It is also important to teach the dog to pay attention to the handler at all times. By having the attention from the dog means having control of the dog. Reward training is very effective at getting the respect and the attention of the dog when used properly.

 

If you’ve missed the first part of this training guide, here it is: Time for puppy preschool: Get the basics for positive dog training

 

 

Make That Training Worth

Master and Dog Friendship

Training with treats and other food based rewards is a great way to motivate your dog and speed the training process along. Most dogs are highly motivated by food rewards, and treat training using this kind of positive reinforcement is used to train all sorts of animals, including tigers, lions, and elephants and even house cats.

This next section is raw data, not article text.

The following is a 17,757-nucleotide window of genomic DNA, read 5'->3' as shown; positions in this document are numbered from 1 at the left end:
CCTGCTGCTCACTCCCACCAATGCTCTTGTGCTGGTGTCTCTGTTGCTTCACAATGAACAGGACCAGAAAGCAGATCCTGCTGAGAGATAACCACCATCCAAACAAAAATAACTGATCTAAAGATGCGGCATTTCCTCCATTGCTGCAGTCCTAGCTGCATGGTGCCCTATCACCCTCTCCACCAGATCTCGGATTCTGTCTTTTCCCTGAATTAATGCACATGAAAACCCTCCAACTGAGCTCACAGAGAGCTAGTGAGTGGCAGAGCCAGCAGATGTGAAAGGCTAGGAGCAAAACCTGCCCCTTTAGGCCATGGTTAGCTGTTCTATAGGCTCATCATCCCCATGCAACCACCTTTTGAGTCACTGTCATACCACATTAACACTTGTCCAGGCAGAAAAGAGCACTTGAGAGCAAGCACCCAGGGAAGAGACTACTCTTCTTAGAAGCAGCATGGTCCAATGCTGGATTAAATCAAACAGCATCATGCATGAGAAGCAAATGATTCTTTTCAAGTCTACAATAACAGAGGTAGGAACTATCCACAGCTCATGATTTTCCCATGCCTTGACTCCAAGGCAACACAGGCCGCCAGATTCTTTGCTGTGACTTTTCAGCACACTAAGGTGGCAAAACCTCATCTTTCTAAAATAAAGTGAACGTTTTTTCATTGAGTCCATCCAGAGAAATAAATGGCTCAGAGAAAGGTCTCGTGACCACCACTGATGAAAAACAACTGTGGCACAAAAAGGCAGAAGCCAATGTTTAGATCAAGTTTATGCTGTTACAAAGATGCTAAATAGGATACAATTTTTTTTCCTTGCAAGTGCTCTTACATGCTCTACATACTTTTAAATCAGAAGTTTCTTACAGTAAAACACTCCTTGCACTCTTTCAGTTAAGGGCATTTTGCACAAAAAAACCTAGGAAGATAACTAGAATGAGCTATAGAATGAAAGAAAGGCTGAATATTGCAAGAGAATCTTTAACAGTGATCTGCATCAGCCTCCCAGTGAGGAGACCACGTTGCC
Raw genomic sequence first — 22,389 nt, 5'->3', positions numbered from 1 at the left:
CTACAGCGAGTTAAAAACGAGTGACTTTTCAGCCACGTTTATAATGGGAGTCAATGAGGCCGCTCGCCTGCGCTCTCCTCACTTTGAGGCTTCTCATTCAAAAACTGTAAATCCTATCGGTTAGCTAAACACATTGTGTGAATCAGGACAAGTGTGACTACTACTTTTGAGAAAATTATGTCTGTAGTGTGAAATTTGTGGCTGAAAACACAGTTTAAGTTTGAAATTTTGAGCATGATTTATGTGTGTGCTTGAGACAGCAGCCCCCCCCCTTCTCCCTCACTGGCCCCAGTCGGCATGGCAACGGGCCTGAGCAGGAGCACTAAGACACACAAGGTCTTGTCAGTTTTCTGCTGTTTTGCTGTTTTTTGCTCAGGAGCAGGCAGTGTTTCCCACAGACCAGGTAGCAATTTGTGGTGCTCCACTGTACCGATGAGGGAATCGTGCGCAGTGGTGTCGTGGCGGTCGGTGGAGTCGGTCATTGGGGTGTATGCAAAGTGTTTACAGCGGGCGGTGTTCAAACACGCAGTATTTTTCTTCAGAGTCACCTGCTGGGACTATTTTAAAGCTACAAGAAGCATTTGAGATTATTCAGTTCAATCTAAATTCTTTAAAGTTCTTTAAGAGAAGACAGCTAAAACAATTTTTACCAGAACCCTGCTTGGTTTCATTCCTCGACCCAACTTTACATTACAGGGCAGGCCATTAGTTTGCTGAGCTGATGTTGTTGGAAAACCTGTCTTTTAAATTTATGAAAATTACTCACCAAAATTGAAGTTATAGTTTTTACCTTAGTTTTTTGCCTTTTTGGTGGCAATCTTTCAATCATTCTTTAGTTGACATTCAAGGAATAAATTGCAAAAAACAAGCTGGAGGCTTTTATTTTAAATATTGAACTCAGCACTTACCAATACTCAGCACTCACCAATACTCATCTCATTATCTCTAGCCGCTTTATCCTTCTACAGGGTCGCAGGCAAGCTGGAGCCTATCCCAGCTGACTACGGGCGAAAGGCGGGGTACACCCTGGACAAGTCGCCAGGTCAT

Before you begin a treat based training session, however, it is a good idea to test the dog to make sure that food will motivate him through the session. Begin around the dog’s regular meal time by taking a piece of its food and waving it in front of the dog’s nose. If the dog shows an enthusiasm for the food, now is a great time to start the training. If the dog shows little interest or none at all, it may be best to put off the training until another time. Don’t be afraid to delay the start of meal time in order to pique the dog’s interest in training. The advantages of proper training will far outweigh any delay in feeding.

 

It is generally best to get the dog used to regular feedings, instead of leaving food out all the time. Not only does free feeding encourage the dog to overeat and increase the chances of obesity, but a free fed dog may never be fully motivated in reward based training.

 

 

The Come When Called Command